He points to a com­pe­ti­tion run by the NHU in the Six­ties to try to get the film-mak­ers in­ter­ested in this new tele­vi­sual field. “The win­ner was a film about a wood wasp par­a­sitis­ing an­other in­sect. It went out in the same week as a space shot pro­gramme. It got a sim­i­lar au­di­ence. The BBC noted that – not a lot of other peo­ple did. It’s back­ing of nat­u­ral his­tory has been un­wa­ver­ing for 65 years.” It’s telling that when you ask At­ten­bor­ough for his favourite mo­ment from the new se­ries, he points to a scene born of un­wa­ver­ing ded­i­ca­tion.

“The thing that im­pressed me was in the em­peror pen­guin film. We’ve made lots of pro­grammes over the years about pen­guins, but in this one the cam­era­man was there for nine months. You may have seen a shot of a pen­guin look­ing at an egg on its feet, but never one filmed as per­fectly as here. It is a se­ries of per­fect shots. I sup­pose if you had to pick one then it’s the fact that the cam­era­man was there when the very first chip came in the egg that was sit­ting on daddy’s feet. He had to be there a long time to get that – the temp­ta­tion to go for a cup of cof­fee must have been great but he was out there and he got it.”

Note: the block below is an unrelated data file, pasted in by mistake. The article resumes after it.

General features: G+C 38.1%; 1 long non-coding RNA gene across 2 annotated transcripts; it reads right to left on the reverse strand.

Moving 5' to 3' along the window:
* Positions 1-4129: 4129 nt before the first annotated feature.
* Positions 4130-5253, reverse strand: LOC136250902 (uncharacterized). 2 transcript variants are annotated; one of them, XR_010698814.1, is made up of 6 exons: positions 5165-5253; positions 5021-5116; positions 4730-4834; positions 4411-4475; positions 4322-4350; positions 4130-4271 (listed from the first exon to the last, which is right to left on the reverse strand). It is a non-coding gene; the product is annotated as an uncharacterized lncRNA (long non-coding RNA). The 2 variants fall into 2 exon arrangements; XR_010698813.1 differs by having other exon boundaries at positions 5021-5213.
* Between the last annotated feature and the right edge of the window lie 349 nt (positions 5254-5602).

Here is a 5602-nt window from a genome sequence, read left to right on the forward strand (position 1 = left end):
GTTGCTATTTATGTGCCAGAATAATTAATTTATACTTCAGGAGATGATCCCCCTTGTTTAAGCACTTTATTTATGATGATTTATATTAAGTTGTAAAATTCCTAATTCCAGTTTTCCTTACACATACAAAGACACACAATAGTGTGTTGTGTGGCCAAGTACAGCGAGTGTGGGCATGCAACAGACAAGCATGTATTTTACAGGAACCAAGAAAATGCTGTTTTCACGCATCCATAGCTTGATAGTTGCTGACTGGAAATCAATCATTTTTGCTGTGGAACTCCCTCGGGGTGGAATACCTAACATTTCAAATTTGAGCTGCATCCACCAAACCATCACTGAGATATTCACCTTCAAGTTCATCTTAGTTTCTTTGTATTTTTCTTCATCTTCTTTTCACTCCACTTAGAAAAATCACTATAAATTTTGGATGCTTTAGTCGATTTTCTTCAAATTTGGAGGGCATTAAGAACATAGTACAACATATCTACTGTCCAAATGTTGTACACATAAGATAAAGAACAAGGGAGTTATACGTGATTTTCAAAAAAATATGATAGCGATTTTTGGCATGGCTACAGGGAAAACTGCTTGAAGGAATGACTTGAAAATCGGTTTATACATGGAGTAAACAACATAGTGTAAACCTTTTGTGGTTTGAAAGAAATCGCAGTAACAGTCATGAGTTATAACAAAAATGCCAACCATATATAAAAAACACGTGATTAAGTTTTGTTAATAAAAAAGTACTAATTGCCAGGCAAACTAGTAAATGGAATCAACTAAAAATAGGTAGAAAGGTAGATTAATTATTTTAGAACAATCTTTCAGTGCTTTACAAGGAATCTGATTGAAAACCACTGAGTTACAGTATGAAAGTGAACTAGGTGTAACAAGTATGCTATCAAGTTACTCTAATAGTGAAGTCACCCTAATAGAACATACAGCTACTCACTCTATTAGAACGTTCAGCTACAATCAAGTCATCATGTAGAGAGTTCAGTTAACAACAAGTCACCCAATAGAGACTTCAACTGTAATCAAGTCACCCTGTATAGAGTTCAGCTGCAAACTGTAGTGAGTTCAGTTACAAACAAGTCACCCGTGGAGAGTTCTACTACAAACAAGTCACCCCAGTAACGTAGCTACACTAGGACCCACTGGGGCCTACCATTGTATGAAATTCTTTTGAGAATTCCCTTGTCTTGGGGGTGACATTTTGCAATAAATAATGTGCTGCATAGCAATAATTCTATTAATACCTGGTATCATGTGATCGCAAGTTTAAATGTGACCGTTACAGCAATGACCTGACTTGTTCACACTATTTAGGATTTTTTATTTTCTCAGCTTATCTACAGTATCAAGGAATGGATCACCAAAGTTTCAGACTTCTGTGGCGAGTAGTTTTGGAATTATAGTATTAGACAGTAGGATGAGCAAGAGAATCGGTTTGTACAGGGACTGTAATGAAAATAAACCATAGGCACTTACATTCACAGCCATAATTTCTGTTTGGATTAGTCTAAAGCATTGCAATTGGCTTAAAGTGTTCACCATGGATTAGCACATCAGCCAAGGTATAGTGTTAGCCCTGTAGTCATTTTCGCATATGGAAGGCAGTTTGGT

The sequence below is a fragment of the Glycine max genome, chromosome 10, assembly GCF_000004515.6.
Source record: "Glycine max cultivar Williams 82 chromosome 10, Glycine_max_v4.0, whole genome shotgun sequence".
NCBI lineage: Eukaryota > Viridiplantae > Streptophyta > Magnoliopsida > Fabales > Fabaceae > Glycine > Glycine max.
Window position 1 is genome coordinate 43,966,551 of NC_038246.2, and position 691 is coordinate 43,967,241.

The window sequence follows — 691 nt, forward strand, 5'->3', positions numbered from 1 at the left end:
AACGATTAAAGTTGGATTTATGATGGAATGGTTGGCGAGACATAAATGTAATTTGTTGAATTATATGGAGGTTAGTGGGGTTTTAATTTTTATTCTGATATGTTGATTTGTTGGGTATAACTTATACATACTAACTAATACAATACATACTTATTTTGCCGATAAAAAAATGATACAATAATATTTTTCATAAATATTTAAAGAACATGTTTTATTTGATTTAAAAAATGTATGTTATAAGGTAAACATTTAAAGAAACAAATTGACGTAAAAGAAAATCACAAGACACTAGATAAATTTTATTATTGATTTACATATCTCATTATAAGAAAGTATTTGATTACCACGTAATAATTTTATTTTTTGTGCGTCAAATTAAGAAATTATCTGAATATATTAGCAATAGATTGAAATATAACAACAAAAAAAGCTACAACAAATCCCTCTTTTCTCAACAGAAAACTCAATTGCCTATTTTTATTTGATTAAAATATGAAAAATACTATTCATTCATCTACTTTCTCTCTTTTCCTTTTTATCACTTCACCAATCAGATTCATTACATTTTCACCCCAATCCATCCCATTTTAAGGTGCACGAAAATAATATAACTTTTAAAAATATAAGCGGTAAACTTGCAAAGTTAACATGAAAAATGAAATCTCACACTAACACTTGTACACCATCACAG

The suc­cess of Blue Planet II, the BBC’s most re­cent “big ticket” se­ries, was mea­sured in more than rat­ings. Its shock­ing footage of the plas­tic in our oceans has led to gen­uine change, with Michael Gove, the En­vi­ron­ment Sec­re­tary, for one, cit­ing the se­ries di­rectly as a fac­tor in his in­tro­duc­tion of new reg­u­la­tion. At­ten­bor­ough is not one for fin­ger-wag­ging – “I’ve al­ways felt that show-and-tell is the cor­rect way” – but he says that Dy­nas­ties does comes with an en­vi­ron­men­tal mes­sage of its own.

“When you think of the range of this se­ries, go­ing from the South Pole to west Africa, the com­mon worry is space. We have to al­low an­i­mals space. The telling im­ages are long shots show­ing the en­croach­ment of hu­man pop­u­la­tion. The big un­spo­ken fac­tor is the ac­cep­tance that an­i­mals are un­der pres­sure.”

At­ten­bor­ough, 92, has seen too much to of­fer glib so­lu­tions.

“It’s a very dif­fi­cult thing to deal with – men, women and chil­dren need space too. Look at tigers in In­dia. Tigers eat hu­man chil­dren, they hunt them, they do. So peo­ple liv­ing along­side tigers have got a very, very tough prob­lem. They have to be very strongly con­vinced that tigers have a right to live.”

Solv­ing the prob­lem, he says, is a job for the politi­cians. “Our job is to raise peo­ple’s pas­sion and be­lief and de­sire to recog­nise that an­i­mals have a right to some sort of space.”

Dy­nas­ties starts on Nov 11 at 8.30pm on BBC One

‘A cam­era­man caught the mo­ment when the first chip ap­pears in a pen­guin’s egg’

Lind­say McCrae be­comes ac­quainted with baby Wal­ter, below, af­ter miss­ing his birth while film­ing for Dy­nas­ties, whose spec­tac­u­lar footage in­cludes chimps at play in Sene­gal

A tiger filmed in In­dia’s Band­hav­garh Na­tional Park for the new se­ries

Sur­viv­ing: painted wolves are among the grip­ping fam­ily sto­ries in the new se­ries nar­rated by Sir David, below

Lunch time: a fe­male chim­panzee in Sene­gal feeds on ter­mites, above. Top right, sixweek-old pen­guin chicks hud­dle to­gether for warmth in Antarc­tica